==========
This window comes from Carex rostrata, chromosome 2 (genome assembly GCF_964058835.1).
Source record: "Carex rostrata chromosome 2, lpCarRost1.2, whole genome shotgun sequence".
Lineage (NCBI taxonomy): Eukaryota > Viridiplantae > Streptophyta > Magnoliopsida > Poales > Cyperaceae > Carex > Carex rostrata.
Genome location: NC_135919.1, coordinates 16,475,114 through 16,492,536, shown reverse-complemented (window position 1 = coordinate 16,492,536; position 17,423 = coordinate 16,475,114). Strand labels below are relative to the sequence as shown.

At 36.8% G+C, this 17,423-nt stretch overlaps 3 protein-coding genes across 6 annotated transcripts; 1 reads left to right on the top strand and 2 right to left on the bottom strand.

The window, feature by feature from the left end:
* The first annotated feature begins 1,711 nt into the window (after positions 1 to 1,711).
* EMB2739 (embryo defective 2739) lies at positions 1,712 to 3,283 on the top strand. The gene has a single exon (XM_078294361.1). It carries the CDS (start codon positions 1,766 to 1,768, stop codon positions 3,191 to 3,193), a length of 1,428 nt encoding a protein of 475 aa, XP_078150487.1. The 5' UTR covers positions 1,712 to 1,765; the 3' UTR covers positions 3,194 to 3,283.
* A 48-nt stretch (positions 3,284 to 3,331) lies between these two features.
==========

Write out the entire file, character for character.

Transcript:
This window comes from Carex rostrata, chromosome 2 (genome assembly GCF_964058835.1).
Source record: "Carex rostrata chromosome 2, lpCarRost1.2, whole genome shotgun sequence".
Lineage (NCBI taxonomy): Eukaryota > Viridiplantae > Streptophyta > Magnoliopsida > Poales > Cyperaceae > Carex > Carex rostrata.
Genome location: NC_135919.1, coordinates 16,475,114 through 16,492,536, shown reverse-complemented (window position 1 = coordinate 16,492,536; position 17,423 = coordinate 16,475,114). Strand labels below are relative to the sequence as shown.

At 36.8% G+C, this 17,423-nt stretch overlaps 3 protein-coding genes across 6 annotated transcripts; 1 reads left to right on the top strand and 2 right to left on the bottom strand.

The window, feature by feature from the left end:
* The first annotated feature begins 1,711 nt into the window (after positions 1 to 1,711).
* EMB2739 (embryo defective 2739) lies at positions 1,712 to 3,283 on the top strand. The gene has a single exon (XM_078294361.1). It carries the CDS (start codon positions 1,766 to 1,768, stop codon positions 3,191 to 3,193), a length of 1,428 nt encoding a protein of 475 aa, XP_078150487.1. The 5' UTR covers positions 1,712 to 1,765; the 3' UTR covers positions 3,194 to 3,283.
* A 48-nt stretch (positions 3,284 to 3,331) lies between these two features.